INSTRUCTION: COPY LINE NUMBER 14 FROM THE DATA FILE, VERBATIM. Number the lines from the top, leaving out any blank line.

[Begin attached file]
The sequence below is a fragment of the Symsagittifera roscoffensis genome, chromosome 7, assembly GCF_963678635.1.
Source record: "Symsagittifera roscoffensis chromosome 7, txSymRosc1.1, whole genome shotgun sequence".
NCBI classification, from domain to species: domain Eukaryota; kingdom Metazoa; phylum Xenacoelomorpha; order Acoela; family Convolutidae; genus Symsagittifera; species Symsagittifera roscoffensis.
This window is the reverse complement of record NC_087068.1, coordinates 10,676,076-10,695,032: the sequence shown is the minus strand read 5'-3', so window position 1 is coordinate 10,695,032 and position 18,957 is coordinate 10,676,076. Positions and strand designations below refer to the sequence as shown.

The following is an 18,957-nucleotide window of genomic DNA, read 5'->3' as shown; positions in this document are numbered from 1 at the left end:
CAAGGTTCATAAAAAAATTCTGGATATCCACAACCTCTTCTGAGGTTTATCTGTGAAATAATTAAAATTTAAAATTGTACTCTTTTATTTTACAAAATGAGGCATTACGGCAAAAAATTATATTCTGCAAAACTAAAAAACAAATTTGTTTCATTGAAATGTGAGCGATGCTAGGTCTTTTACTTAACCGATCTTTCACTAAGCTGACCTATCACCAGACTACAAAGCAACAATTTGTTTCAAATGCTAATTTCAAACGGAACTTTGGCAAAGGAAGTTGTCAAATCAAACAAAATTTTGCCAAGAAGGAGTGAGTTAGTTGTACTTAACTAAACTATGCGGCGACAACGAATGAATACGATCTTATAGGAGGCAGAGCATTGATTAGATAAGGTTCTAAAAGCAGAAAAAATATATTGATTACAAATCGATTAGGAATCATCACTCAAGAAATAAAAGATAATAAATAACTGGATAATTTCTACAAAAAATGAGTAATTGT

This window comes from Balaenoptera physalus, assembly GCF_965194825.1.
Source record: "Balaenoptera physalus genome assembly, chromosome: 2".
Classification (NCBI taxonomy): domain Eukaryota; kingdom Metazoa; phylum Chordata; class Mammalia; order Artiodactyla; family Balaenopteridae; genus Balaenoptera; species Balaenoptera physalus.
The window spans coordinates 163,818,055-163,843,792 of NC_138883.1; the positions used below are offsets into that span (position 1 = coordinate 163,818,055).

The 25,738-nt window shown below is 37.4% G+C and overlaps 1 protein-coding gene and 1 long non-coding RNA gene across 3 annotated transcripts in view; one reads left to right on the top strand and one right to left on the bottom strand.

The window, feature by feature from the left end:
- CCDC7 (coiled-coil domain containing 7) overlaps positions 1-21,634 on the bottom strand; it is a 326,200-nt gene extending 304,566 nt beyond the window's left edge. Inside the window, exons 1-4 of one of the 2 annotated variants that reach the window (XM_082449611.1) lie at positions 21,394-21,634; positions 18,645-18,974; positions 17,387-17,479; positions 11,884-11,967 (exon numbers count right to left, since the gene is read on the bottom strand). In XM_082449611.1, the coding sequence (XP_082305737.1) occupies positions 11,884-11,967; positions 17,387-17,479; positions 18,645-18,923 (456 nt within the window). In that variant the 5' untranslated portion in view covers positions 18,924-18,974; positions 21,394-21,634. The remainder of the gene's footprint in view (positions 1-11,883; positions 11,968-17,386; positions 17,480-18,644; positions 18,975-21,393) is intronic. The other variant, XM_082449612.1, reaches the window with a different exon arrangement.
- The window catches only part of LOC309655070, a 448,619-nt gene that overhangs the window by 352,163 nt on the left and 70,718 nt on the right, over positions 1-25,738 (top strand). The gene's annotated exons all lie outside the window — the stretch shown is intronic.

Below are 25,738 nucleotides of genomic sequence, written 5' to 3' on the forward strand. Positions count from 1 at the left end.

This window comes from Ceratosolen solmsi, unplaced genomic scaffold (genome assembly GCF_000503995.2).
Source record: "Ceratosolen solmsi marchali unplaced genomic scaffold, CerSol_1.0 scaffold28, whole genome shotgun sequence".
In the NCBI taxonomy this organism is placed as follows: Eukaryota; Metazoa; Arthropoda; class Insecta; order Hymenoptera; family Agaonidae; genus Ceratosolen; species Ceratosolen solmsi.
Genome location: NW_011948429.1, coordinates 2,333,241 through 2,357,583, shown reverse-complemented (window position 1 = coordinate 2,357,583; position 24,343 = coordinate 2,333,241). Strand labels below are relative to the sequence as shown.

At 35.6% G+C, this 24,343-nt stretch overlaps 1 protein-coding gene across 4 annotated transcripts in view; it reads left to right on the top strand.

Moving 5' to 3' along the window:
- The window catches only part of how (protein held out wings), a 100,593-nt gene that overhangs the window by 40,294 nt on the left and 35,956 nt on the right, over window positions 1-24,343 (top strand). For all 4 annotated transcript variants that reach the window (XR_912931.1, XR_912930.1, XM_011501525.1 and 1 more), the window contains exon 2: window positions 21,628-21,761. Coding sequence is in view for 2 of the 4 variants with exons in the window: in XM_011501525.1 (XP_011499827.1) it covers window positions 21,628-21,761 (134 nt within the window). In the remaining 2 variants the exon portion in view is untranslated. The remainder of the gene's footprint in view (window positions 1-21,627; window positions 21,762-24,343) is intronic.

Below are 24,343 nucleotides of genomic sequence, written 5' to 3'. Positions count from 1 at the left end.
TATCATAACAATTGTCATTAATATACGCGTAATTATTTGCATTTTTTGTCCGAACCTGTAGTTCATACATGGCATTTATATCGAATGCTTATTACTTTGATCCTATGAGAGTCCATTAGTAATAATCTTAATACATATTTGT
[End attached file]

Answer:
- The window catches only part of LOC309655070, a 448,619-nt gene that overhangs the window by 352,163 nt on the left and 70,718 nt on the right, over positions 1-25,738 (top strand). The gene's annotated exons all lie outside the window — the stretch shown is intronic.